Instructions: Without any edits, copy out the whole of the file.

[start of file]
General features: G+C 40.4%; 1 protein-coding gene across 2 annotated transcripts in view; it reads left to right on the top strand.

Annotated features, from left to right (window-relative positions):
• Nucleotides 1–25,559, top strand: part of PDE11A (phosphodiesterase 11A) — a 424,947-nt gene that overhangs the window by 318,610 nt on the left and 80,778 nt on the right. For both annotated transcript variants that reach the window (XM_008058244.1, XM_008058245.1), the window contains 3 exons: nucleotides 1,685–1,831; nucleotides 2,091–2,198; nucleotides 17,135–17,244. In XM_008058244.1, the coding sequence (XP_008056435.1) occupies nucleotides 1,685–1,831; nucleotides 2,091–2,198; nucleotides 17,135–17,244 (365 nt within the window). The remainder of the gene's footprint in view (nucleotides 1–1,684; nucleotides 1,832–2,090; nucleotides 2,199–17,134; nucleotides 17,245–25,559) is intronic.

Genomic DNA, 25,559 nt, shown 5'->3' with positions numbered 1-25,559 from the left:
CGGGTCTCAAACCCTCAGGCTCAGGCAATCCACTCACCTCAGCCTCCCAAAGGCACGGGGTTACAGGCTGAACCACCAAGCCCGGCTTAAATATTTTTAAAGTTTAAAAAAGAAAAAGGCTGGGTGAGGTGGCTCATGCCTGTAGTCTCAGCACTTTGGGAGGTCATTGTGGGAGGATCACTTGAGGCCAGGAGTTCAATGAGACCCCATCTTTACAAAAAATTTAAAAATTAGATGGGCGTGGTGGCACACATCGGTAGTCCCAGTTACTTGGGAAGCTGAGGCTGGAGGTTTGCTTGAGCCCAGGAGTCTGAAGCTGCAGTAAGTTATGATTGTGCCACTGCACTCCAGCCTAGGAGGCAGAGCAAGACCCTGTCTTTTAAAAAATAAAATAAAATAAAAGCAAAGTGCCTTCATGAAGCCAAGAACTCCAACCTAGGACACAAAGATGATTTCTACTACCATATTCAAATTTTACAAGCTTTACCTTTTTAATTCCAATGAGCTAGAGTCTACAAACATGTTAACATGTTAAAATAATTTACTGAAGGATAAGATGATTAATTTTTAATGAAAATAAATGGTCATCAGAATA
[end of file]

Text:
General features: G+C 40.4%; 1 protein-coding gene across 2 annotated transcripts in view; it reads left to right on the top strand.

Annotated features, from left to right (window-relative positions):
• Nucleotides 1–25,559, top strand: part of PDE11A (phosphodiesterase 11A) — a 424,947-nt gene that overhangs the window by 318,610 nt on the left and 80,778 nt on the right. For both annotated transcript variants that reach the window (XM_008058244.1, XM_008058245.1), the window contains 3 exons: nucleotides 1,685–1,831; nucleotides 2,091–2,198; nucleotides 17,135–17,244. In XM_008058244.1, the coding sequence (XP_008056435.1) occupies nucleotides 1,685–1,831; nucleotides 2,091–2,198; nucleotides 17,135–17,244 (365 nt within the window). The remainder of the gene's footprint in view (nucleotides 1–1,684; nucleotides 1,832–2,090; nucleotides 2,199–17,134; nucleotides 17,245–25,559) is intronic.

Genomic DNA, 25,559 nt, shown 5'->3' with positions numbered 1-25,559 from the left:
CGGGTCTCAAACCCTCAGGCTCAGGCAATCCACTCACCTCAGCCTCCCAAAGGCACGGGGTTACAGGCTGAACCACCAAGCCCGGCTTAAATATTTTTAAAGTTTAAAAAAGAAAAAGGCTGGGTGAGGTGGCTCATGCCTGTAGTCTCAGCACTTTGGGAGGTCATTGTGGGAGGATCACTTGAGGCCAGGAGTTCAATGAGACCCCATCTTTACAAAAAATTTAAAAATTAGATGGGCGTGGTGGCACACATCGGTAGTCCCAGTTACTTGGGAAGCTGAGGCTGGAGGTTTGCTTGAGCCCAGGAGTCTGAAGCTGCAGTAAGTTATGATTGTGCCACTGCACTCCAGCCTAGGAGGCAGAGCAAGACCCTGTCTTTTAAAAAATAAAATAAAATAAAAGCAAAGTGCCTTCATGAAGCCAAGAACTCCAACCTAGGACACAAAGATGATTTCTACTACCATATTCAAATTTTACAAGCTTTACCTTTTTAATTCCAATGAGCTAGAGTCTACAAACATGTTAACATGTTAAAATAATTTACTGAAGGATAAGATGATTAATTTTTAATGAAAATAAATGGTCATCAGAATA